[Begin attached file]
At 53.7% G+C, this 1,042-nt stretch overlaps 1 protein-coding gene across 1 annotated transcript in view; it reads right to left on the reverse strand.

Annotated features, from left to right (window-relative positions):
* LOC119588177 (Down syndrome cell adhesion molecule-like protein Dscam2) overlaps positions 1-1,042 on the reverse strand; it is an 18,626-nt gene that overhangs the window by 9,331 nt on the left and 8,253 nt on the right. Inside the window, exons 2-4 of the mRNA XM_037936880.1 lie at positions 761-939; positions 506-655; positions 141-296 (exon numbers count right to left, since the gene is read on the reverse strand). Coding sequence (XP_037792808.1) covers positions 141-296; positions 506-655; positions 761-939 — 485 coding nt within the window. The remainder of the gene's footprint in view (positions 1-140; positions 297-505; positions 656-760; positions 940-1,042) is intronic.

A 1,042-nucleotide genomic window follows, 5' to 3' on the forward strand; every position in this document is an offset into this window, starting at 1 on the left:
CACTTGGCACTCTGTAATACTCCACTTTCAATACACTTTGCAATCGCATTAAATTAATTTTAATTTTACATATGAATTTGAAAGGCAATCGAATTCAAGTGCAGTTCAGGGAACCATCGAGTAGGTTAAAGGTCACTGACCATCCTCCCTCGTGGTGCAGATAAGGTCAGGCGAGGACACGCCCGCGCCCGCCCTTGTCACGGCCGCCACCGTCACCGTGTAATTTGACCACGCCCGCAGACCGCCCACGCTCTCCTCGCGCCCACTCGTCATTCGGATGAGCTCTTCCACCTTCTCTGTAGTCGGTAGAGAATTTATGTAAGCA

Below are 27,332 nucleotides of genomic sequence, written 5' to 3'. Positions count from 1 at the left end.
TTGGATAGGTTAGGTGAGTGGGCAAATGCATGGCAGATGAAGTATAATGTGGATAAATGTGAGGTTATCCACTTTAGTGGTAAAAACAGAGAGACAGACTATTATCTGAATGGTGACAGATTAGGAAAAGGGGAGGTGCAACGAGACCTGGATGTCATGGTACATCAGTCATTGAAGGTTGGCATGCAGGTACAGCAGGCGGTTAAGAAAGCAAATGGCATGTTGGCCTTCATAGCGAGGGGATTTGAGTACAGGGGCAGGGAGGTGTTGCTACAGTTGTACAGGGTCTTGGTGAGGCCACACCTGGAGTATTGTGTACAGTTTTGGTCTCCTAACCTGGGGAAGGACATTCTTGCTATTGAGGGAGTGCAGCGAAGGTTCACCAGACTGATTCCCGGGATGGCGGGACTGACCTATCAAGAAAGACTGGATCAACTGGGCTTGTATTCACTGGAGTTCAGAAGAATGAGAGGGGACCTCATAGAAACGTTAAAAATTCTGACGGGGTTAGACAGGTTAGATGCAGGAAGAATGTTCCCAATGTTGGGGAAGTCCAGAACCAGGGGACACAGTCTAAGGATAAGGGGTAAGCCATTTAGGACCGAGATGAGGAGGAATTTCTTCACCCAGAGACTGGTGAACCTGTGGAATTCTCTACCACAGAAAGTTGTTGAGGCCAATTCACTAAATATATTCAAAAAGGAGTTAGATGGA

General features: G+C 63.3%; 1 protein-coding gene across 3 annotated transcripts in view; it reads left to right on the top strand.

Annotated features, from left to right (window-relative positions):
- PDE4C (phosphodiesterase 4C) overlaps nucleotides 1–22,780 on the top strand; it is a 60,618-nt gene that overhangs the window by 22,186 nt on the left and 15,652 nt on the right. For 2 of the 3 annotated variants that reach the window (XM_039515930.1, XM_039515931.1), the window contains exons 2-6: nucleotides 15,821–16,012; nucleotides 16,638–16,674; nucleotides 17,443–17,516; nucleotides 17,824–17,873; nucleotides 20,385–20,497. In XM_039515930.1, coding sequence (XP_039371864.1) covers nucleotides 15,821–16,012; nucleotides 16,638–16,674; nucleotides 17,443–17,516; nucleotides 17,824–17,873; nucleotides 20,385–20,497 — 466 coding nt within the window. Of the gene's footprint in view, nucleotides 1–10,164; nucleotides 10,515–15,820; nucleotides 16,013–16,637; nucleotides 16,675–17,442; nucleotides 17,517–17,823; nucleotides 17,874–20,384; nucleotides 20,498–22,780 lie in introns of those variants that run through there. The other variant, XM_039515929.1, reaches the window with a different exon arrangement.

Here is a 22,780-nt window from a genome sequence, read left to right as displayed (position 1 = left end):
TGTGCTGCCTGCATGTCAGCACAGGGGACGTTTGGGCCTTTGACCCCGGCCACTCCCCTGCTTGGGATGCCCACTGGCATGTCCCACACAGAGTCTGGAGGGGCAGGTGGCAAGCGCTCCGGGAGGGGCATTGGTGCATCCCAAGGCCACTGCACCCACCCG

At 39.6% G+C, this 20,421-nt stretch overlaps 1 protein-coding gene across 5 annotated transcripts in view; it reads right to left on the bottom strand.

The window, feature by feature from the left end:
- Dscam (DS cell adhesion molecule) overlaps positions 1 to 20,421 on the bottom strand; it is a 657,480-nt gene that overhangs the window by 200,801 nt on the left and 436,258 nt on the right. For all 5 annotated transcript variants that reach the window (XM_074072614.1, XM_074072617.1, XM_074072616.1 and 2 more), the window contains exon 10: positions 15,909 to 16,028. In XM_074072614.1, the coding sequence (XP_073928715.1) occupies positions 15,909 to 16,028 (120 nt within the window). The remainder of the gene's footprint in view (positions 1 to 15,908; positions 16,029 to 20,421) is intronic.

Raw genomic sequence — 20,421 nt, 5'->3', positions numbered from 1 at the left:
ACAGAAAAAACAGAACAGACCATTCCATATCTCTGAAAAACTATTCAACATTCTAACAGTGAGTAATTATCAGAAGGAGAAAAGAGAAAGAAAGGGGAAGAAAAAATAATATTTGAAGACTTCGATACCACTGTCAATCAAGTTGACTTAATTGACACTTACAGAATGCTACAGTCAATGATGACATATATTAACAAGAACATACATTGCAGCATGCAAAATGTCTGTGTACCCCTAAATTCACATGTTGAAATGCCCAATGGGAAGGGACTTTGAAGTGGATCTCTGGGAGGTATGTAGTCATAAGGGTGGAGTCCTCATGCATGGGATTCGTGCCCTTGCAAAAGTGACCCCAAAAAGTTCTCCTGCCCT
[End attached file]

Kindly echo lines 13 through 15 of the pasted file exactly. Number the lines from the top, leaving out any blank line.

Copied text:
At 39.6% G+C, this 20,421-nt stretch overlaps 1 protein-coding gene across 5 annotated transcripts in view; it reads right to left on the bottom strand.

The window, feature by feature from the left end:
- Dscam (DS cell adhesion molecule) overlaps positions 1 to 20,421 on the bottom strand; it is a 657,480-nt gene that overhangs the window by 200,801 nt on the left and 436,258 nt on the right. For all 5 annotated transcript variants that reach the window (XM_074072614.1, XM_074072617.1, XM_074072616.1 and 2 more), the window contains exon 10: positions 15,909 to 16,028. In XM_074072614.1, the coding sequence (XP_073928715.1) occupies positions 15,909 to 16,028 (120 nt within the window). The remainder of the gene's footprint in view (positions 1 to 15,908; positions 16,029 to 20,421) is intronic.